Unraveling Human Origins: Studying the genetic code of both ancient and modern human beings, researchers discovered that many humans still carry DNA variants inherited from archaic humans, such as the mysterious Denisovans in Asia and still-unidentified ancestors in Africa. One study this year revealed how archaic humans likely shaped our modern immune systems, and an analysis of Australopithecus sediba fossils in South Africa showed that the ancient hominin possessed both primitive and Homo-like traits.
Capturing a Photosynthetic Protein: In vivid detail, researchers in Japan have mapped the structure of the Photosystem II, or PSII, protein that plants use to split water into hydrogen and oxygen atoms. The crystal-clear image shows off the protein's catalytic core and reveals the specific orientation of atoms within. Now, scientists have access to this catalytic structure that is essential for life on Earth one that may also hold the key to a powerful source of clean energy.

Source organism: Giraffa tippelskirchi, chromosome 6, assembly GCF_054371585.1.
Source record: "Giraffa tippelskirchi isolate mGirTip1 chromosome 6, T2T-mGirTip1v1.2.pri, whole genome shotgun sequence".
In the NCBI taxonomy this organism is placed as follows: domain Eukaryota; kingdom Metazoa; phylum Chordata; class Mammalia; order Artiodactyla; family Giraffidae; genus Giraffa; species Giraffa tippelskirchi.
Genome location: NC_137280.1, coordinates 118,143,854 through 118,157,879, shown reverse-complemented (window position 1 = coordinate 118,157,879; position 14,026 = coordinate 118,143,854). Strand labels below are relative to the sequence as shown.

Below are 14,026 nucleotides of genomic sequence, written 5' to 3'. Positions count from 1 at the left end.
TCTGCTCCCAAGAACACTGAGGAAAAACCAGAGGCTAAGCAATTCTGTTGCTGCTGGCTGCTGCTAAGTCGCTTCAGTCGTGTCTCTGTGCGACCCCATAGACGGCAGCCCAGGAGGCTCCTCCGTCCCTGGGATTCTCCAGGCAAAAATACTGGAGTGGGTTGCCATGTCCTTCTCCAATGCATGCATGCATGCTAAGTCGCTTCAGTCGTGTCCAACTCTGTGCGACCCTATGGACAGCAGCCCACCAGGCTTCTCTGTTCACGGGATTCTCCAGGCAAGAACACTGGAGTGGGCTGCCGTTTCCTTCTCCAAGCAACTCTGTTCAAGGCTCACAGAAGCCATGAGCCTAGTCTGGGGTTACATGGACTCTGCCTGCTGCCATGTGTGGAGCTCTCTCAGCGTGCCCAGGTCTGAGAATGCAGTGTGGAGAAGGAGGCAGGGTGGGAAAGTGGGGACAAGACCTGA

Pristine Gas in Space: Astronomers using the Keck telescope in Hawaii to probe the faraway universe wound up discovering two clouds of hydrogen gas that seem to have maintained their original chemistry for two billion years after the big bang. Other researchers identified a star that is almost completely devoid of metals, just as the universe's earliest stars must have been, but that formed much later. The discoveries show that pockets of matter persisted unscathed amid eons of cosmic violence.
Getting to Know the Microbiome: Research into the countless microbes that dwell in the human gut demonstrated that everyone has a dominant bacterium leading the gang in their digestive tract: Bacteroides, Prevotella or Ruminococcus. Follow-up studies revealed that one of these bacteria thrives on a high-protein diet while another prefers vegetarian fare. These findings and more helped to clarify the interplay between diet and microbes in nutrition and disease.